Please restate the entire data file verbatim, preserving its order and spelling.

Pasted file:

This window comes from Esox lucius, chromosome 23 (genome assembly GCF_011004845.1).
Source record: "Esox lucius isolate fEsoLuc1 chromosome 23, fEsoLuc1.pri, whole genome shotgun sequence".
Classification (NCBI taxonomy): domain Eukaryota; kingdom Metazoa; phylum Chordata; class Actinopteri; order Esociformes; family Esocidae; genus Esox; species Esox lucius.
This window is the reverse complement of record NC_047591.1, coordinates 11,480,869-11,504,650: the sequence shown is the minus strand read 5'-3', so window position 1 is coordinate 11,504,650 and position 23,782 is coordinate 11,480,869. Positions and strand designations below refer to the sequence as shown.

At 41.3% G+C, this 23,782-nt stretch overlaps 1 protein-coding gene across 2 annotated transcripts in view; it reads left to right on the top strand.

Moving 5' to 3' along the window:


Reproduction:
This window comes from Esox lucius, chromosome 23 (genome assembly GCF_011004845.1).
Source record: "Esox lucius isolate fEsoLuc1 chromosome 23, fEsoLuc1.pri, whole genome shotgun sequence".
Classification (NCBI taxonomy): domain Eukaryota; kingdom Metazoa; phylum Chordata; class Actinopteri; order Esociformes; family Esocidae; genus Esox; species Esox lucius.
This window is the reverse complement of record NC_047591.1, coordinates 11,480,869-11,504,650: the sequence shown is the minus strand read 5'-3', so window position 1 is coordinate 11,504,650 and position 23,782 is coordinate 11,480,869. Positions and strand designations below refer to the sequence as shown.

At 41.3% G+C, this 23,782-nt stretch overlaps 1 protein-coding gene across 2 annotated transcripts in view; it reads left to right on the top strand.

Moving 5' to 3' along the window: